Geochemistry and petrology of Holocene lavas in the Bárðardalur region, N-Iceland. Part I: Geochemical constraints on source provenance

Sigríður Inga Svavarsdóttir, Sæmundur Ari Halldórsson*, Guðmundur Heiðar Guðfinnsson

*Corresponding author for this work

Research output: Contribution to journalArticlepeer-review

4 Citations (Scopus)


— Because of extensive volcanic production in Iceland during the Holocene, many of the early post-glacial large-volume fissure lavas cannot be unambiguously traced to their eruptive craters solely by observations in the field. For example, the Bárðarbunga volcanic system has been suggested as a likely source of the large Holocene lava flows found in Bárðardalur valley, but this idea mainly relies on petrographic obser-vations. We conducted a chemical and isotopic study of the lavas in Bárðardalur. For comparative purposes, we also targeted basement rocks of the Bárðarbunga central volcano, as well as several eruptive units in the region north of Vatnajökull. Based on a comparison of chemical and radiogenic isotope data of lavas from the Bárðardalur region and the eruptive units north of Vatnajökull and the Bárðarbunga central volcano, it appears most likely that the lavas of Bárðardalur valley belong to the Bárðarbunga volcanic system. These new data, and a compiled dataset for other selected volcanic systems of the NRZ, shed light on possible limitations when assigning erupted material to its source volcano by means of chemical composition. Furthermore, this study demonstrates that our understanding of the relative importance of the different processes at play during the petrogenesis of Icelandic basalts is likely to be greatly improved by multi-parameter datasets for geologically well-characterized eruptive units.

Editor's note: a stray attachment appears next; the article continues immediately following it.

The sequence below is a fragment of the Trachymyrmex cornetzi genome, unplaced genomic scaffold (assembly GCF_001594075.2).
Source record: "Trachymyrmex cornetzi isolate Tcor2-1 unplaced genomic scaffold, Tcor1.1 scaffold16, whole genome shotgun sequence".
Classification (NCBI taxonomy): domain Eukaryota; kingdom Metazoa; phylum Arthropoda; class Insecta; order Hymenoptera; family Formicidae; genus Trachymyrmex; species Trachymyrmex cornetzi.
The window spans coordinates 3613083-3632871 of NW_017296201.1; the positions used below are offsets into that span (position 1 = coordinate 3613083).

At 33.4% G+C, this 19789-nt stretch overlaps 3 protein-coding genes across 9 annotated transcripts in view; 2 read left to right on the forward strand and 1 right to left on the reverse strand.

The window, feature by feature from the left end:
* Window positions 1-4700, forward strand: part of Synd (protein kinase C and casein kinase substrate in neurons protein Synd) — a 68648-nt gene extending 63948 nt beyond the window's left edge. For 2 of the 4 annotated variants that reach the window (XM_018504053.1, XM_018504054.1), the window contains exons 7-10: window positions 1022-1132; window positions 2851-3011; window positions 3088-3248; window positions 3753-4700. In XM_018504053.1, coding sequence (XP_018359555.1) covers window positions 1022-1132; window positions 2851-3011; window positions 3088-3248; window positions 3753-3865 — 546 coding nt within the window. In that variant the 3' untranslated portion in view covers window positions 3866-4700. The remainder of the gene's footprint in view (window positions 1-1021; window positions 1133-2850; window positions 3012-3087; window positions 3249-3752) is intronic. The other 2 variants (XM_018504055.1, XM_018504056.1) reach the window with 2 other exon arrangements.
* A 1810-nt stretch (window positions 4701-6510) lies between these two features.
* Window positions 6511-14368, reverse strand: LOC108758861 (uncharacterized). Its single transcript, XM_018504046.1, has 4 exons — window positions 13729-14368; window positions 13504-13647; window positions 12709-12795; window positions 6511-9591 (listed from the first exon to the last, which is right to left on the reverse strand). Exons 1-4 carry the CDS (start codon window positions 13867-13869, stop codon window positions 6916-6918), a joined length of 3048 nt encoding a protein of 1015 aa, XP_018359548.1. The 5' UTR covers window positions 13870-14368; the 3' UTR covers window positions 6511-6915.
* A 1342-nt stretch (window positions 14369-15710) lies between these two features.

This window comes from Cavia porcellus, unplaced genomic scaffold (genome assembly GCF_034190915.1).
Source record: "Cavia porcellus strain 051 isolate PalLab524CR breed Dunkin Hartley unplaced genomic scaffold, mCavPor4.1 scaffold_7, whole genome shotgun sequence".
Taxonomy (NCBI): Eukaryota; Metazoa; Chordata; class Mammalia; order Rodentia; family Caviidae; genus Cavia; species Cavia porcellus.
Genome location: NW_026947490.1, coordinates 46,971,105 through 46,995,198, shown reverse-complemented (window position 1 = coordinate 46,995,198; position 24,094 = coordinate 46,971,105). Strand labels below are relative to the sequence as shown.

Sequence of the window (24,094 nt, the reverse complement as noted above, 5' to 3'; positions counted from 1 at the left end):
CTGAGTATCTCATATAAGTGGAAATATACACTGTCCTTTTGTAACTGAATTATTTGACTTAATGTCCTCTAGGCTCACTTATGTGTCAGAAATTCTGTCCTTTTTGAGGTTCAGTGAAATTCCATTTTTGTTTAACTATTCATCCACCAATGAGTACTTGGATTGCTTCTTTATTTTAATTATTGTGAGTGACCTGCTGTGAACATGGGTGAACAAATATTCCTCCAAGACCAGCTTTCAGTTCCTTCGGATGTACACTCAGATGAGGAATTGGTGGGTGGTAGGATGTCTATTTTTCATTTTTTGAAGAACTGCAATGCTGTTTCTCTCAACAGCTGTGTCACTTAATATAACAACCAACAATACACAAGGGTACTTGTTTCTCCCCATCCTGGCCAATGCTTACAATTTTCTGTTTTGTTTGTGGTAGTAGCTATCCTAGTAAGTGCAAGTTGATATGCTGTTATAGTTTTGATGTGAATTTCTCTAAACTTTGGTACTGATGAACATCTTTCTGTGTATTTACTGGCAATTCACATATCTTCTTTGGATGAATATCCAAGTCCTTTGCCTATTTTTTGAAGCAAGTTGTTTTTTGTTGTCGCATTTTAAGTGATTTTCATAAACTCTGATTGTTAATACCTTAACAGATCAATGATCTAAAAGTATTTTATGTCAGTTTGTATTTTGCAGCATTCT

Original languageEnglish
Pages (from-to)17-42
Number of pages26
Issue number67
Publication statusPublished - 2017

Bibliographical note

Funding Information:
We thank our colleagues, Guðrún Larsen and Bergrún Óladóttir, for helping with the sample collection and Karl Grönvold for providing a number of samples used in this study. Rósa Ólafsdóttir is thanked for the preparation of Figure 2 and Guðbjörn Margeirs-son for helping with Figure 7. Bjarni Gautason, and Maja Rasmussen are thanked for their comments on a previous version of this manuscript. SIS also wants to thank Guðrún Sverrisdóttir and Gylfi Sigurðsson for their support and guidance during clean-up proce-dures and MC-ICP-MS measurements at the isotope facilities at IES. Finally, we thank John M. Sinton and Thomas Find Kokfelt for their constructive comments that significantly improved this work. Last but not least, we thank Bryndís Brandsdóttir for general as well as editorial support. The MSc dissertation of Sigríður Inga Svavarsdóttir can be downloaded from:

Publisher Copyright:
© 2017, Iceland Glaciological Society. All rights reserved.


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